I used a midwife because I wanted an all natural childbirth. Some people will tell you that it can’t be done at a hospital. This is not so. LeeAnne was my soldier. She arrived to the hospital moments after I did, told the nurse I didn’t want an IV, an epidural or even the mention of one. LeeAnne forced me out of bed when all I wanted to do was lay there. She made me walk around, bounce on a ball, sit in the shower, contract standing up; all to get Oakley out as quickly and safely as possible and it worked.
Suddenly, I had to poop and I wanted everyone to know it.
“I have to poop!” I yelled, in tears.
“No you don’t,” LeeAnne told me as she slipped on long clear gloves that resembled the gloves farmers wear when they stick their arm up their cow’s ass. This did nothing to reassure me.
“No for real,” I said, “I’m going to poop.”
“Nope,” her confidence was almost annoying. “You’re going to give birth.”
I did not have an epidural, which meant a few things: every contraction I felt to the fullest, which takes a lot of energy. So, although six hours is nothing in the labor world, I was exhausted to a point I couldn’t imagine when it came time to actually put in work. This meant that I pushed for forty minutes, instead of the seven that was promised to me in the beginning.
Some people tell you that everyone actually does poop when giving birth. This, ladies rejoice, is not always so. LeeAnne happened to be right (which she always was, that bitch.) I peed, I sprayed my nurse with amniotic fluid, I screamed at people, I cried, I puked, and I even fell asleep a few times.
But, by God, I didn’t poop.
After an extremely sharp pain in my lady region, I heard LeeAnne’s sweet voice say, “Reach down and pull your baby out.”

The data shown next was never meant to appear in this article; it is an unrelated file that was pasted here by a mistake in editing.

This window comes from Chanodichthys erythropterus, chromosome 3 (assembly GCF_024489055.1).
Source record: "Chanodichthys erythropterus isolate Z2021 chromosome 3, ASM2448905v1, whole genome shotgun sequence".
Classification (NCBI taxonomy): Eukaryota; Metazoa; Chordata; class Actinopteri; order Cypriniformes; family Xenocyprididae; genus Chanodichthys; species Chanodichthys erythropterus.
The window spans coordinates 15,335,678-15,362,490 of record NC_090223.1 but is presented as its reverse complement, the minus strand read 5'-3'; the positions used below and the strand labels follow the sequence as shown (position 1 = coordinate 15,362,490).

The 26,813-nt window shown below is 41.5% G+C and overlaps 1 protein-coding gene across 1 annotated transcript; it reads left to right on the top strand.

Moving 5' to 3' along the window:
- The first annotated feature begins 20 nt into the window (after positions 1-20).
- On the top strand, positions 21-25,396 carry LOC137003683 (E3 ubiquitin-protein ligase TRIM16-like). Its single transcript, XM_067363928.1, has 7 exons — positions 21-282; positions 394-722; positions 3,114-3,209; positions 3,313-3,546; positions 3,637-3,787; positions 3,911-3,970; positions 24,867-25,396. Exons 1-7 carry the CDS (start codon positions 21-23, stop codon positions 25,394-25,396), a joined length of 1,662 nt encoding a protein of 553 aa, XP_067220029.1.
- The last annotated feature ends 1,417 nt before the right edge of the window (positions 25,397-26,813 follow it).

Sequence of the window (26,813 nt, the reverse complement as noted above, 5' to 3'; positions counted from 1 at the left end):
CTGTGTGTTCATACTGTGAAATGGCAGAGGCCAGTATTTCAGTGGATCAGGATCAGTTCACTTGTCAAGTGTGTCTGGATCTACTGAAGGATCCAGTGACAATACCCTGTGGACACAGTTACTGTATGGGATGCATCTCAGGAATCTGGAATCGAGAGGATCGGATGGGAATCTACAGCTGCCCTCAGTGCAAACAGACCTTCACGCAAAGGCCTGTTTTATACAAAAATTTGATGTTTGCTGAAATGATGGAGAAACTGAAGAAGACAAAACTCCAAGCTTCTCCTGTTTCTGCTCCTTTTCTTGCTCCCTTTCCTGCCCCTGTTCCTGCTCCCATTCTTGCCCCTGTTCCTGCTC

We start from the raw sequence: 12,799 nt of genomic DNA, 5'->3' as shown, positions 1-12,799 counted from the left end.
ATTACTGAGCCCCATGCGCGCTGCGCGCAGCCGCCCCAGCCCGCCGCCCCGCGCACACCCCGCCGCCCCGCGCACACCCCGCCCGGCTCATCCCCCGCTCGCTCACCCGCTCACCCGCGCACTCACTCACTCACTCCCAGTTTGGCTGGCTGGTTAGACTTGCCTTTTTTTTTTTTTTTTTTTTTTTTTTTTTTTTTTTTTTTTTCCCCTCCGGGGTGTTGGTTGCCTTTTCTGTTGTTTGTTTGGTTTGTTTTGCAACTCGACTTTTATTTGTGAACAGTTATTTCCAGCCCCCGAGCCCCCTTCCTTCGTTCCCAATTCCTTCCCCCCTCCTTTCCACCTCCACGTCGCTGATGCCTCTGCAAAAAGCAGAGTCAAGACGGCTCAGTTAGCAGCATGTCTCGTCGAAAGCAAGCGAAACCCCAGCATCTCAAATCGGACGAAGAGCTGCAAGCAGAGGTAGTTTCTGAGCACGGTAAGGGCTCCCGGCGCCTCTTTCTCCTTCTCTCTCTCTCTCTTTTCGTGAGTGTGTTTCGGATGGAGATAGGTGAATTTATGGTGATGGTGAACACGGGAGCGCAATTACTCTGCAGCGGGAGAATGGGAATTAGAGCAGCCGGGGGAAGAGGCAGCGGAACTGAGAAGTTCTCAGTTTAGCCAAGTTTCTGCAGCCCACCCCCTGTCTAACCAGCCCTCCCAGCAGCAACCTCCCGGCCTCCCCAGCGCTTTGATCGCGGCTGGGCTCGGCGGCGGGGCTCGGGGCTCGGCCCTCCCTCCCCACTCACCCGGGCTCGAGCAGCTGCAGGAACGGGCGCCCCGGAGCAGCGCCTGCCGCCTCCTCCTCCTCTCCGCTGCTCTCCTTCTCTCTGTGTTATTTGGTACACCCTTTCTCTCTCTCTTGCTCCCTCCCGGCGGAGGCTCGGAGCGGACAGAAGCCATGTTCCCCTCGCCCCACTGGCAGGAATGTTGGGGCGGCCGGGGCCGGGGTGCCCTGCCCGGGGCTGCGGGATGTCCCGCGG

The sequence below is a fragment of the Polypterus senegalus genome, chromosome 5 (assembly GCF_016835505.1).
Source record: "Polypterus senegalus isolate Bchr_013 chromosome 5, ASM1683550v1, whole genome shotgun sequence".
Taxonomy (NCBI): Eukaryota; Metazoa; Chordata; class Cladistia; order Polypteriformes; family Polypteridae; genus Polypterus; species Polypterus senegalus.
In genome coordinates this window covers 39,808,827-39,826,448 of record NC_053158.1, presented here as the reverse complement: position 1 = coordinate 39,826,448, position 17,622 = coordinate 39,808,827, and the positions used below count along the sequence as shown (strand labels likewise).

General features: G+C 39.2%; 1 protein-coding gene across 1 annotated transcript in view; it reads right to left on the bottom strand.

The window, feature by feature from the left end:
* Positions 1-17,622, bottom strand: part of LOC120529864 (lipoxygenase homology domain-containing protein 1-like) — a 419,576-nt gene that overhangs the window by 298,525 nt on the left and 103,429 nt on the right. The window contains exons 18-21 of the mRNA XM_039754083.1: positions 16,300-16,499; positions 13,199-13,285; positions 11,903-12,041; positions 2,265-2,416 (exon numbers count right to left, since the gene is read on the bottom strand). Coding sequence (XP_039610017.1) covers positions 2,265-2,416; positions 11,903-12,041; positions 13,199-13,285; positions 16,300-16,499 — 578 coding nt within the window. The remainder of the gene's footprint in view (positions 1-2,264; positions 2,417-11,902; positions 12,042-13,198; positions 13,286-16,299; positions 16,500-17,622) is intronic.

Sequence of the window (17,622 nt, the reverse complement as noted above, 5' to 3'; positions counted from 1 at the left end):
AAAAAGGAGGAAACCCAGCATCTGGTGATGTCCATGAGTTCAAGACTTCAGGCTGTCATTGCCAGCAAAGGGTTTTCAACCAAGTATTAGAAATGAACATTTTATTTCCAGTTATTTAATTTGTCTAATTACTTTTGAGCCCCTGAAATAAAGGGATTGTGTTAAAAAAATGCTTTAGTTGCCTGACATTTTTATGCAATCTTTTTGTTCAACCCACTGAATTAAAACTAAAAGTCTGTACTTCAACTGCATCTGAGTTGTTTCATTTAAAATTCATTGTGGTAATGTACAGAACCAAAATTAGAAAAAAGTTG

So, I did. I grabbed that slimy little baby and pulled her onto my chest. She barely cried, in fact she just sort of squeaked which was good enough for LeeAnne to consider her a healthy baby.
Some people will tell you that the first time you meet your baby is the most incredible moment of a woman’s life. And that is so very much so.
I wore a hospital gown the entire time, never once opened that make up bag and when the room got just a little too loud, I kicked everyone out. So, it turns out labor isn’t so glamorous. Contrary to what they show in the movies, you actually look like hell when it’s all over and when your baby comes out, she is squishy and wrinkly, not four months old and laughing.
But always remember this: it isn’t glamorous for anyone. When I look back on the birth of my daughter, it looks like a montage of scenes from The Shining and Tosh.0 clips. I never wanted to see anyone who worked in that hospital again, because I was sure they would see me and think, “Ew, that’s that chick who had the chaotic and disturbing birthing experience.”
Instead, I saw my midwife’s mentor, who had been sitting in the corner of the delivery room taking it all in, six weeks later for a check-up. At one point she looked at me and asked, “did you have to get stitches? I can’t remember.”
To them, we’re all just one big, hectic mess. So, I guess it is kind of like a Lady Gaga concert after all.